Streamer.bot has been public 11 days and already hundreds of VR streamers use it. What gives?
The bot has not even been public for two weeks and you can't throw a fortune cookie in their discord without hitting a streamer that is a master of the mixed reality or avatar artforms. And these nerds also happen to be a masters of Streamer.bot already. How?
The long and short of it... being the best bot for VR streamers is what Streamer.bot was designed to do.
A little VR back story...
One could say it all started in the fall of '19 at TwitchCon in San Diego. Sure, SB developer and lover of VR (and all things nerdy, let's be honest) nate1280 had already known Lyfesaver74 for years. By then he had also spent nearly a year getting to know other community VR nerds like Whipstickgostop, Byakko83 and many more (pics are in the blog, y'all!) -- but meeting everyone in person elevated everything. It was the start of a community that would eventually become FeVR. The primary "testing bed" of Streamer.bot.
Knowing the kind of nerds that are needed for something like FeVR (and their friends) really explains how the feature-set for Streamer.bot became what it is... but that is for another blog. No, Streamer.bot was born when Nate decided to give a very dear friend of his a way for them to have their channel points "do things". Magical things! After that, well, $#!^ just kind of got out of hand. And fast.
Look, Ma! No Hands!
Having been fans & owners of VR in one way or another for years, Nate and Lyfesaver74 (seen below) had already been on a mission to improve VR streaming by developing a powerful TTS script for Streamlabs Chatbot. Being a proud member of CRAP (Cant Read And Play), Lyfe knew the struggles were real and the options it provided were much needed, not to mention fun. Adding SAPI5 voices and unlocking the 80+ OneCore voices from within Windows was only just the beginning. It was the introduction of a speaker.dll into a Python script to handle OneCore voices that really turbo charged development.
Being a solid bot for over 6 months and used throughout the community, Streamer.bot's "No Hands" approach was further extended by adding Voice Control and Nate developing a VoiceAttack plugin that allowed the two direct communication. Now you could easily speak to the bot and have it react to your voice commands.
Friends Become A Team
We all became more than friends and that is the heart behind the bot. Nate building something he and friends can use. Whip doing a lot of website work for so many VR communities, along with Byakko83 (seen below) and so many others helping, not only in supporting FeVR, but Streamer.bot as well.
Streamer.bot made connections at TwitchCon '19 that are proving to be invaluable.
Top image, from left to top and back down to the right: Longtime friend Mathewap888, [FeVR] Whipstickgostop, [FeVR] Dni0, HelpingHans and the top of Byakko83's head over to the top of dedicated FeVR friend Austinator132's head and down to Rainbow_Zilla's awesome tats to Lyfesaver74 trying to help Hans find the bar they are all going to next.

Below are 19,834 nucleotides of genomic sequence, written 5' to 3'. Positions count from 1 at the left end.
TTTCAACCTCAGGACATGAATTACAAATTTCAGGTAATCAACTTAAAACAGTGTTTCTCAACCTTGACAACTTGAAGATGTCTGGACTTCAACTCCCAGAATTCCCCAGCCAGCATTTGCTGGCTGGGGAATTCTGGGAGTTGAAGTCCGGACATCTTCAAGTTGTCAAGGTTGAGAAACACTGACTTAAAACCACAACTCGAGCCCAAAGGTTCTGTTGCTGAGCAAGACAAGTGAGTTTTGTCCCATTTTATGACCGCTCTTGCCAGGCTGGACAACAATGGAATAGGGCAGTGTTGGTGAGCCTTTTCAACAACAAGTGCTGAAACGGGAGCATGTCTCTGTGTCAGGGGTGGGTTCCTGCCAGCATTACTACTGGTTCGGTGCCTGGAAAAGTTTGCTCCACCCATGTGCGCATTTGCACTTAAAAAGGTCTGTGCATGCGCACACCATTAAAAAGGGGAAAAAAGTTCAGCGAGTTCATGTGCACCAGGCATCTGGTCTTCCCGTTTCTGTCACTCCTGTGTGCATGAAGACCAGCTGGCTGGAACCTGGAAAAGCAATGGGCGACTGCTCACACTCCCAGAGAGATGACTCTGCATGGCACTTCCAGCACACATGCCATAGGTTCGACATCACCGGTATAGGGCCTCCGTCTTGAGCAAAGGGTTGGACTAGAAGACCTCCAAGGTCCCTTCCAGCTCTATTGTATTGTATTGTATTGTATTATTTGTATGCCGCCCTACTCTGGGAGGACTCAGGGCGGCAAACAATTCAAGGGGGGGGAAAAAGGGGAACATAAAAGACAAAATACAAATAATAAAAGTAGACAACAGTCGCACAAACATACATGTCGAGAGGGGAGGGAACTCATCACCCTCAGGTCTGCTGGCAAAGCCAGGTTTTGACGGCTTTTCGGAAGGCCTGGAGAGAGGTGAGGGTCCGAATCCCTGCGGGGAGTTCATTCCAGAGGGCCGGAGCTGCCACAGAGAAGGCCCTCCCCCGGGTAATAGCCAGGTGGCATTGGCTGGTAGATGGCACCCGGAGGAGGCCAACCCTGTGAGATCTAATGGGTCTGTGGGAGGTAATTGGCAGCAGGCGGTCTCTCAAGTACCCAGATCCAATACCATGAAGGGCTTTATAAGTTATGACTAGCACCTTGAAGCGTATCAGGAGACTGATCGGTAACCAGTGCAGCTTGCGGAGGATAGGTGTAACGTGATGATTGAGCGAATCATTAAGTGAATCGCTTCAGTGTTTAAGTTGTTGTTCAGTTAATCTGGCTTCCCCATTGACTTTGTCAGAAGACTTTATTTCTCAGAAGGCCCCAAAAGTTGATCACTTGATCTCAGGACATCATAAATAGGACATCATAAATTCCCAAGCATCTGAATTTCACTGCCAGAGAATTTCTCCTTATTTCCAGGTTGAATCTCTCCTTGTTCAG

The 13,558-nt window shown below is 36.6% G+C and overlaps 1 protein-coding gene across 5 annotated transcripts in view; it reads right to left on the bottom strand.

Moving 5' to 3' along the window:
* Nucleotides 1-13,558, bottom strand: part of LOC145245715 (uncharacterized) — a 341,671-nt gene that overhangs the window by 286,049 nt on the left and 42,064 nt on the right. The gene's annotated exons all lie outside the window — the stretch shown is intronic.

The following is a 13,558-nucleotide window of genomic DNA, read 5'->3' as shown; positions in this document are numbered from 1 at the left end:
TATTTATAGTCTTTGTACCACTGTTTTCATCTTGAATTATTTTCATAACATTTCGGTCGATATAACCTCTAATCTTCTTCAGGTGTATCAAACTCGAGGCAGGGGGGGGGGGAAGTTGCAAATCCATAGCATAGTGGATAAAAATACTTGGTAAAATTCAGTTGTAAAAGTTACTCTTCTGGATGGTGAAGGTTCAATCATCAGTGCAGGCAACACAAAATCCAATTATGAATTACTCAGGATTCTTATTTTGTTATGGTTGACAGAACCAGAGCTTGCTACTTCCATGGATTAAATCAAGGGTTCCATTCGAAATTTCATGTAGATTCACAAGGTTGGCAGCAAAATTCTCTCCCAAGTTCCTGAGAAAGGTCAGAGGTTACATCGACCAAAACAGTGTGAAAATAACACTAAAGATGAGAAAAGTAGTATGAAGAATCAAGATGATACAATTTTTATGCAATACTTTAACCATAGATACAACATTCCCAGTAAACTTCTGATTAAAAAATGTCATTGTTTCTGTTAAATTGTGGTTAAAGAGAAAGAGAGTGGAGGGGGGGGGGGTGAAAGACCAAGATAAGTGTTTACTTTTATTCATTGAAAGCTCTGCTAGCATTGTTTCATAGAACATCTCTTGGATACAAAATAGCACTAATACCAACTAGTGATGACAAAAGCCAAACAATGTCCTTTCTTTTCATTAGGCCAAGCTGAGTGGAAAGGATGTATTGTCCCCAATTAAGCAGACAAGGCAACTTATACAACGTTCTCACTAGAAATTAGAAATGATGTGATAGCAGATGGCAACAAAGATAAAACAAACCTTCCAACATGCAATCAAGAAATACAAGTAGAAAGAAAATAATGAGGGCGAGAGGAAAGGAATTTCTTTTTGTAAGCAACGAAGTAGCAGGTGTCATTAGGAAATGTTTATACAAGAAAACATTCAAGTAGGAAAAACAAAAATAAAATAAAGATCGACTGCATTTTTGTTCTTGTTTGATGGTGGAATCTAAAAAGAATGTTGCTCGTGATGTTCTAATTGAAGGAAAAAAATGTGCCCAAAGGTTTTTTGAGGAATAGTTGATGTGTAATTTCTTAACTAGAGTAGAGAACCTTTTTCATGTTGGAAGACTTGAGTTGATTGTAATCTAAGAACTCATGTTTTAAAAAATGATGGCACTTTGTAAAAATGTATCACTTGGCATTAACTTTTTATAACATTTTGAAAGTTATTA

Bottom image, from left to right we have Austinator and Mathew next to Streamer.bot's creator, nate1280 who has Rainbow_Zilla all huggled up on him.
That bar Hans and Lyfe were looking for was the location of a big VR event at TC '19 hosted by Kluge Interactive
Kluge hosted an event that was streamed live where people took turns playing the Synth Riders song packs, eating apps and drinking booze. At the time, the headset of choice was a Vive and we broadcasted in mixed reality using LIV. Too busy kicking ass back at headquarters, LIV was not able to make an appearance but almost everyone in this room is an OG LIV user. Some of whom (Nate, for example) have gone on to work with LIV. In fact, no VR community is untouched by LIV in some way and almost everyone in this room speaks the language of "Compositors and Calibrations".
Streamer.bot's ability to run an action to switch LIV profiles for Lyfe's Challenge Cam was one of the first "must haves" the bot provided the VR community. Then it was off to the races.
This history might help to connect the dots and have some things start making sense...
For example, having VR streamers as the primary test bed did help, as VR streamers are no stranger to technology not working. If an alpha version of Streamer.bot ever crashed, and it sometimes did, we could roll back, restart and never skip a beat (or bloq). But VR streamers are born of that kind of hellfire and can take it in stride, tho not always with a smile. It also shines some light on why the bot went public without OBS media controls and hotkey support (quickly added as soon as it could be). What VR streamer is typing at a keyboard and playing media in OBS? Ooops. Our bad.
I hope this explains a few things, tells a story or two, and introduces you to our friends. You can find out more about Streamer.bot here at https://streamer.bot, more about FeVR at https://fevr.gg, more about LIV at https://liv.tv, more about Kluge Interactive at https://klugeinteractive.com/
Thank you, all!!